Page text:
On appeal, Mr. Halim continues to press his impossibility theory. He contends that because HUD did not issue its final notice of violation until December 2, 2011, he had until January 2, 2012, to complete the repair work. Because the stop-work order was in effect throughout much of the year leading up to that date, Mr. Halim argues that he was prevented, by causes beyond his control, from complying with his contractual obligations and therefore cannot be found to have been in breach of those obligations.
We disagree. The trial court was correct to conclude that Mr. Halim was directly responsible for the event that he claims rendered his performance impossible. That is, Mr. Halim's failure to complete the repairs at the property in a timely manner was what precipitated the city's stop-work order. His plea of impossibility is therefore not a viable defense to liability on the contracts. See Seaboard Lumber Co. v. United States, 308 F.3d 1283, 1294 (Fed. Cir. 2002).
Mr. Halim makes a further argument that there was a disputed issue of material fact as to whether he maintained the Meadowbrook property in accordance with HUD's Uniform Physical Condition Standards. Mr. Halim's only evidence in support of that contention is that the Meadowbrook buildings received a certificate of occupancy from the city in early 2012. Whatever significance that fact may have had as to the property's compliance with city housing codes, it did not create a disputed issue of material fact as to whether all the units on the property complied with the separate requirements of the UPCS by the January deadline.
The trial court therefore properly granted summary judgment with regard to the Meadowbrook property.
The fourth of the properties as to which Mr. Halim has appealed was the Beacon Light—Goodwill Baxter Apartments (“Beacon Light”), a 108-unit apartment complex located in Henderson, North Carolina. HUD held a foreclosure sale for that property in June 2007. At the time of the sale, the property was vacant and in distressed condition. The bid documents warned bidders of the poor physical condition of the property, noting that it had been damaged by fire and vandalism. Although the bid documents identified numerous issues with the physical condition of the property, the documents warned that bidders were expected to arrive at their own conclusions as to the physical condition of the property as well as “any other factors bearing upon valuation of the property.” HUD advised prospective bidders that the condition of the property and the need to repair it should be factored into the bid price.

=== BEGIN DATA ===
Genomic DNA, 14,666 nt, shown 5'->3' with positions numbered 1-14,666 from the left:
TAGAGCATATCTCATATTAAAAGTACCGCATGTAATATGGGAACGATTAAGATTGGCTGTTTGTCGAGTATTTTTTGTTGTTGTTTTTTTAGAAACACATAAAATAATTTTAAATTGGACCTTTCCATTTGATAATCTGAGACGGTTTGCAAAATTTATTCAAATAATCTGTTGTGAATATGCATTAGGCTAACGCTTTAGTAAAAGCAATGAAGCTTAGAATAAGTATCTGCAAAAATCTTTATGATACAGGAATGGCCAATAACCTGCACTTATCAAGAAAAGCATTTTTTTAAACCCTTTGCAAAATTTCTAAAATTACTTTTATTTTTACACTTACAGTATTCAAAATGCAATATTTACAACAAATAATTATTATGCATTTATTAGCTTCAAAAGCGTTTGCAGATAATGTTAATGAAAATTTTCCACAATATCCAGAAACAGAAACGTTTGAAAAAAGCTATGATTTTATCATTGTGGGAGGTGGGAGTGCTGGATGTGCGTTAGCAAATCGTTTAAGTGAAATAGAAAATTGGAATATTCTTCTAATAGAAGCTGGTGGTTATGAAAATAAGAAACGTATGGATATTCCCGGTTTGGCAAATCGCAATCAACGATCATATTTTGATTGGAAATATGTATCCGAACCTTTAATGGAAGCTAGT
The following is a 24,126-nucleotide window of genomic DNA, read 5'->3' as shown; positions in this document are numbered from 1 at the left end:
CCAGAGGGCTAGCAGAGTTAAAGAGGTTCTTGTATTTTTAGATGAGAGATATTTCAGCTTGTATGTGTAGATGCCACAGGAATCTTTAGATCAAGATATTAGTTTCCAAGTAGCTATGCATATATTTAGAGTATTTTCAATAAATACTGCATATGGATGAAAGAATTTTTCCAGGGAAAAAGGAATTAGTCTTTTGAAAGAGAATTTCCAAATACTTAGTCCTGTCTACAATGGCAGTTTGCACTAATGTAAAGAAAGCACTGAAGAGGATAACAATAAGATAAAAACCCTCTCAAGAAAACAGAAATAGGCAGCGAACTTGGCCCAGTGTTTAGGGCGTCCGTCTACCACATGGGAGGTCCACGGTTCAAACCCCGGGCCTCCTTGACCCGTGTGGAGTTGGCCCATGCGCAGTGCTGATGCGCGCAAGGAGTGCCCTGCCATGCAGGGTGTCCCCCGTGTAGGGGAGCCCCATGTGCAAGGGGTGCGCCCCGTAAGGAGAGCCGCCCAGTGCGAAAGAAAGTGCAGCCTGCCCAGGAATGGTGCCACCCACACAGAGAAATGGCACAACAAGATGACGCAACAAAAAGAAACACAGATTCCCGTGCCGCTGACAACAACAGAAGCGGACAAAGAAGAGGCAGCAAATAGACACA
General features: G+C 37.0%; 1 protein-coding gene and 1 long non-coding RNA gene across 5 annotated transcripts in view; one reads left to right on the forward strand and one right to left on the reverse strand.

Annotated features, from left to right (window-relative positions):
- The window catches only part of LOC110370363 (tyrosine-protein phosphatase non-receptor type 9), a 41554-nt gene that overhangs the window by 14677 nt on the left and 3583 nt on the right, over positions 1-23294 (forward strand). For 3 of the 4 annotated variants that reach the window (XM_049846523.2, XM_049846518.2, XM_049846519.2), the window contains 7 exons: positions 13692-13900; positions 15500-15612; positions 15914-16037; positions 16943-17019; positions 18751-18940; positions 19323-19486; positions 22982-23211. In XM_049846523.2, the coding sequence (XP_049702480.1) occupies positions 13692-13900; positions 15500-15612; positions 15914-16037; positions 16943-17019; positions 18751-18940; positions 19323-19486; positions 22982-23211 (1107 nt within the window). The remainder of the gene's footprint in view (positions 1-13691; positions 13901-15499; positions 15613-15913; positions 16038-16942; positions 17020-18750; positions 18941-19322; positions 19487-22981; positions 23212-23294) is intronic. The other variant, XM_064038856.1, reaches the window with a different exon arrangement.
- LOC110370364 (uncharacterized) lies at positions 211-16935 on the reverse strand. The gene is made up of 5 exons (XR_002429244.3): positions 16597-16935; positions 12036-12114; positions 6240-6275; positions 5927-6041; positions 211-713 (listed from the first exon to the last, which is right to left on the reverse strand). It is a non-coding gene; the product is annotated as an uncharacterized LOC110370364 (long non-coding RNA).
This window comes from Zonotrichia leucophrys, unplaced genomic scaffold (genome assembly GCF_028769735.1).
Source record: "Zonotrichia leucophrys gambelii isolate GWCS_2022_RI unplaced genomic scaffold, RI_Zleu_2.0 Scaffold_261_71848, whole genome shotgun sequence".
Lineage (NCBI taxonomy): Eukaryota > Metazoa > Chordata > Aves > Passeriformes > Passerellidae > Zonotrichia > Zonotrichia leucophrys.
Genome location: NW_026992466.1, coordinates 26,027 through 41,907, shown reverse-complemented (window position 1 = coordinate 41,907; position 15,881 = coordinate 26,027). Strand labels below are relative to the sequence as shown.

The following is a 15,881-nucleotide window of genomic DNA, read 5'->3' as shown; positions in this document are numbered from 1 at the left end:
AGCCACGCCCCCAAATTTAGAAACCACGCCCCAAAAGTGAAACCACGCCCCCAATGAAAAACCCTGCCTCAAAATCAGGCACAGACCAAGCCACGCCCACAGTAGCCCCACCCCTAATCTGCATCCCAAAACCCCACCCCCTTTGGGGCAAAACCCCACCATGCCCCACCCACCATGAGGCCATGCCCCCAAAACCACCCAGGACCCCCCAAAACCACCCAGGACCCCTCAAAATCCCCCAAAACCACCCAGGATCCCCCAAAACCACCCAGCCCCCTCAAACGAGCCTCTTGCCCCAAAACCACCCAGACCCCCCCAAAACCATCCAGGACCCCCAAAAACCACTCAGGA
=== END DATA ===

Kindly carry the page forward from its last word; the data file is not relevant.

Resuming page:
Mr. Halim was the high bidder on the Beacon Light property and completed the purchase in August 2007. He entered into a Foreclosure Sale Use Agreement with HUD at that time. The agreement required Mr. Halim to make certain repairs on the property within 24 months of closing, to convert the property from rental units into home ownership, and to sell the repaired homes to income-eligible purchasers.
Following the sale, city officials in Henderson complained to HUD that Mr. Halim had not done any significant work on the property and that there had been several fires at the site. HUD subsequently contacted Mr. Halim in March 2009 and threatened to declare him in default of the Foreclosure Sale Use Agreement if the required repairs were not completed by the August 2009 deadline. Mr. Halim requested an extension to complete the required repairs. HUD informed Mr. Halim that it would consider a request for an extension only if he submitted a work plan indicating the date by which the repairs would be completed. The record does not reflect that Mr. Halim submitted such a plan.
Immediately before the expiration of the 24-month period for making the required repairs, the city's mayor contacted HUD again to complain that the property had been allowed to deteriorate significantly during the previous two years. The mayor explained that no plans had been submitted to bring the property into compliance with the city's housing code and that no work had begun on repairing the property. The city notified HUD that it had adopted an ordinance to condemn the property and would begin demolition unless the property could be brought into compliance with the housing code requirements.
After the 24-month deadline for repairs had passed, Mr. Halim applied to the city for a special use permit and a zoning variance. The Beacon Light buildings were set back 18 feet from the street, in violation of the applicable local code requiring that they be set back at least 35 feet. The city denied his requests. In so doing, the city zoning board noted that the setback requirement was “reasonably discernible at the time that the applicant purchased the property” and that “the Applicant has done nothing to remove the burned out buildings or attempted to remedy or repair the buildings since the fires ․ thus making the conditions worse.”
Shortly before the city denied Mr. Halim's zoning requests, Mr. Halim sought to return the property to HUD and requested that his escrow deposit be returned to him. HUD, however, declined his request and instead notified him that he was in default of the Foreclosure Sale Use Agreement. HUD advised him that it intended to exercise its rights under the contract and to retain the deposited funds. HUD subsequently released approximately $400,000 from the escrowed funds to the city for the purpose of demolishing the property.